"The highways we have been using can only carry vehicles passing by, and they are like the generation 1.0 product. We’re working on the 2.0 and 3.0 generations by transplanting brains and a nervous system.
Emperyland, a Shanghai-based startup that specialises in solar power, has developed hexagonal smart paving stones which might become the norm for building the motorways of tomorrow. These highly robust paving stones, which measure 70 centimetres across, are able to withstand temperatures ranging from minus 40° to plus 50°! With a minimum lifetime of 50,000 hours, they are sufficiently resistant to stand up to intense automobile traffic over long periods. The paving stones are equipped with a lithium-ion battery and six photovoltaic panels made out of monocrystalline silicon, which use micro-undulators to convert the accumulated solar energy into electricity.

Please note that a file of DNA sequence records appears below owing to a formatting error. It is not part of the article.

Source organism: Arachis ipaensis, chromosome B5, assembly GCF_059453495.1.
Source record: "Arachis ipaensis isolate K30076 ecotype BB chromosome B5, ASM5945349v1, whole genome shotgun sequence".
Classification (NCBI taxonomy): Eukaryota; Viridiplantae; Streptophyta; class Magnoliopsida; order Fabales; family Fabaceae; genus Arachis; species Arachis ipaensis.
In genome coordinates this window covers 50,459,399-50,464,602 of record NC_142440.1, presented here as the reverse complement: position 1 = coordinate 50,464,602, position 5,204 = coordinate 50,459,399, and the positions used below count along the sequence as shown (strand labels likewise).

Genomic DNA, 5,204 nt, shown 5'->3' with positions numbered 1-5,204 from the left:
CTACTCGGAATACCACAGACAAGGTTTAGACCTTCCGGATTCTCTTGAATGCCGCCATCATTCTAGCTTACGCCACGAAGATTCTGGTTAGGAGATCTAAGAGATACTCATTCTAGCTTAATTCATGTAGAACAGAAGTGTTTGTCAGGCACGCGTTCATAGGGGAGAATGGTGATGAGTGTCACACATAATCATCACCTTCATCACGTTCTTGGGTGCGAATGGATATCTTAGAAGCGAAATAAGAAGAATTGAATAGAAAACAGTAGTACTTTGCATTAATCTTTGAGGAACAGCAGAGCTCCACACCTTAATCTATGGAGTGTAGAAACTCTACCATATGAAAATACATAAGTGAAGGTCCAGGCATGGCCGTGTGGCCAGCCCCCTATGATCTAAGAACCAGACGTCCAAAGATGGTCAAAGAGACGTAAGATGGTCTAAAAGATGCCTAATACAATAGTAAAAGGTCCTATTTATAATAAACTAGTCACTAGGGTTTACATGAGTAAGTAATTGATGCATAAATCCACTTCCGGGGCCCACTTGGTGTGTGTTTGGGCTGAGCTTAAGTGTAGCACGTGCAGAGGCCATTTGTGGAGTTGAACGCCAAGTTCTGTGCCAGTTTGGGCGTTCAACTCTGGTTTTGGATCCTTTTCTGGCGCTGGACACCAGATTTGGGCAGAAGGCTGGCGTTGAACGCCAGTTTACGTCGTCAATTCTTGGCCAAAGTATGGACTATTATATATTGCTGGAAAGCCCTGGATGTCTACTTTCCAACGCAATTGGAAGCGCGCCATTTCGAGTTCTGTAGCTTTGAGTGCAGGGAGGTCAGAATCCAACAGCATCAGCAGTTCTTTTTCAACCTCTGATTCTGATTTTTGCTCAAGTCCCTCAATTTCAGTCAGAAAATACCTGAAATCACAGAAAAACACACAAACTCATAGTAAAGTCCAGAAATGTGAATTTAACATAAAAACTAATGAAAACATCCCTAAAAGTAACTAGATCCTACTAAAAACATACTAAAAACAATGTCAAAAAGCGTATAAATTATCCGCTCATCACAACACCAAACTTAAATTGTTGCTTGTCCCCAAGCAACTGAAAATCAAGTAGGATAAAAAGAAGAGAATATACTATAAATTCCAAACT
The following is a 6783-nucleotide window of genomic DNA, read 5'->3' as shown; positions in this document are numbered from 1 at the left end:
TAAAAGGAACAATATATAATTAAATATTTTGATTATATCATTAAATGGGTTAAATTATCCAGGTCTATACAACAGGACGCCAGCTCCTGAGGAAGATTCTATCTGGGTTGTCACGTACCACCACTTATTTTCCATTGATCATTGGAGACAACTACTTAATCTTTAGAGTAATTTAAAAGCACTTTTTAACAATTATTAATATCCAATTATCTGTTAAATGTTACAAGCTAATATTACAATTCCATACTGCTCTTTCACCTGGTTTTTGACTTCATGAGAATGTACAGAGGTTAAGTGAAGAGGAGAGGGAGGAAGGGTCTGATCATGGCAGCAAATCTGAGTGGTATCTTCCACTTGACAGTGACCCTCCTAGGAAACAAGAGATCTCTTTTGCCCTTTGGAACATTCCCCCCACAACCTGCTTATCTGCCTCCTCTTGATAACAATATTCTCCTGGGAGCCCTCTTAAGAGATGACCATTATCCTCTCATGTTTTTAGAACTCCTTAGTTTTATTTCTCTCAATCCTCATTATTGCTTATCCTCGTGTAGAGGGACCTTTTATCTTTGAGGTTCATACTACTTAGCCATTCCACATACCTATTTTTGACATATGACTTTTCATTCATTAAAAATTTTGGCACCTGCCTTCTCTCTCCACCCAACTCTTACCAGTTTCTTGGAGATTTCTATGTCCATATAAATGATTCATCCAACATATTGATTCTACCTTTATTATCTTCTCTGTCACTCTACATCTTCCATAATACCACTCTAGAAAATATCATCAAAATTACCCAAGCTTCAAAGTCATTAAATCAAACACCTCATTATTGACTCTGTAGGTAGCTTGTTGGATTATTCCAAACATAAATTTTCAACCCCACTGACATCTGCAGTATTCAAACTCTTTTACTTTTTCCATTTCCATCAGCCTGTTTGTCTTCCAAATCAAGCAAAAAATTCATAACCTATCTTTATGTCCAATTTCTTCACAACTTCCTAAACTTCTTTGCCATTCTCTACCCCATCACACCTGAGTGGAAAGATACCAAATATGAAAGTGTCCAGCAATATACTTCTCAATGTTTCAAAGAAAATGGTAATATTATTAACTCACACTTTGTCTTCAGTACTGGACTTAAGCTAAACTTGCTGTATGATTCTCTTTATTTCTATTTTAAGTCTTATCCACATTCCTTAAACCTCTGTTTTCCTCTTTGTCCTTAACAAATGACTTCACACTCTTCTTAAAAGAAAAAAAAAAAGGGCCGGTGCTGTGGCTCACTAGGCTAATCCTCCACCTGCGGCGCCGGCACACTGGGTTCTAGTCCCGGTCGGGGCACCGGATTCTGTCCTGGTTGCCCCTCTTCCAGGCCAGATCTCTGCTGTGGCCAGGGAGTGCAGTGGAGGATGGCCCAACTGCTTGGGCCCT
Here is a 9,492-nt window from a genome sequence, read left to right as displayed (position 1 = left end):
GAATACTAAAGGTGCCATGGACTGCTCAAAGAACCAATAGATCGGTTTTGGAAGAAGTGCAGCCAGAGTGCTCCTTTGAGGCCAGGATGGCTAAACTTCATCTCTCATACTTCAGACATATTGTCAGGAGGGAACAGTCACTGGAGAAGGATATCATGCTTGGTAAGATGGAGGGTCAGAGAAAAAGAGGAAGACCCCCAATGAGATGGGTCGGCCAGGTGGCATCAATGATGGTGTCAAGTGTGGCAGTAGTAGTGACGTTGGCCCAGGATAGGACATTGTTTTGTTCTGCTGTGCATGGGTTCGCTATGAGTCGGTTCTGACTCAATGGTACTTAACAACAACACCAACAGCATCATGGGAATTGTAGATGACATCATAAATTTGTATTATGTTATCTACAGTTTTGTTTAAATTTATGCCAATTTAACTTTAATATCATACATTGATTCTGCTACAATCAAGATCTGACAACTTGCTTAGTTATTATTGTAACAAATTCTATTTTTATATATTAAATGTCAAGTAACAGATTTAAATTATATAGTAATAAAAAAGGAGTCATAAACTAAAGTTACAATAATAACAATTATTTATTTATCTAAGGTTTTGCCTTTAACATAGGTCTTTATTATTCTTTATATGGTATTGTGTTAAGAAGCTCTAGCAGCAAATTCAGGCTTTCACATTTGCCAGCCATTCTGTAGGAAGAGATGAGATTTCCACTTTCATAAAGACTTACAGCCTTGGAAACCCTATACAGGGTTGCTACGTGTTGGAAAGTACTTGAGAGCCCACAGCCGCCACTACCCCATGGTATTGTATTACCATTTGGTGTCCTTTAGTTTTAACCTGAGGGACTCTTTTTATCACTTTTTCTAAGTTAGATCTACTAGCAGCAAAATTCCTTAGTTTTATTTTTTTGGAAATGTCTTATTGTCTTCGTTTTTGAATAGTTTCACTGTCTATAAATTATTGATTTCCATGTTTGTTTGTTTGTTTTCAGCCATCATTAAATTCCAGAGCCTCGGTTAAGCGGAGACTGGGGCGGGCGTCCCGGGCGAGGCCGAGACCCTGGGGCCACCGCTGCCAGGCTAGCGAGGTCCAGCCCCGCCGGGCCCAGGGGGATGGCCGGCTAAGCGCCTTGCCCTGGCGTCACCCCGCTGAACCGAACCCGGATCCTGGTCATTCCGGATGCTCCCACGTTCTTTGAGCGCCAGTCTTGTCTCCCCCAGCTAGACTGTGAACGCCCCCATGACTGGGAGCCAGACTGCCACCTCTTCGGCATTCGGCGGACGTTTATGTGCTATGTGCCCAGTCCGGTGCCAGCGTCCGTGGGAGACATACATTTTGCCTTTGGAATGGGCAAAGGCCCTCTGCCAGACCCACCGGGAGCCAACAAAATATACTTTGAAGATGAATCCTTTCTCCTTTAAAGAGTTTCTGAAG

In order to recharge EVs, the smart paving draws on electromagnetic induction. In other words, the smart paving and the electric reception terminal in the vehicle are completely insulated and the energy is transmitted by electromagnetic flow. Using this system and taking the accumulated power from all the paving stones, a one-kilometre stretch of road would be able to supply around 500 families with electricity. This is almost enough power to enable self-driving vehicles to run with full autonomy. Meanwhile, Emperyland is planning to draw on other resources as well in order to generate the power required.
ON THE PATH TO THE INTELLIGENT HIGHWAY
An augmented, zero-carbon road
COMING SHORTLY: THE ZERO-CARBON HIGHWAY
The Shanghai startup has also developed a solar lamppost which, working in tandem with the smart paving, is capable of generating 3.8 kW of electricity every hour but requires only a fifth of that amount of power to light up the road.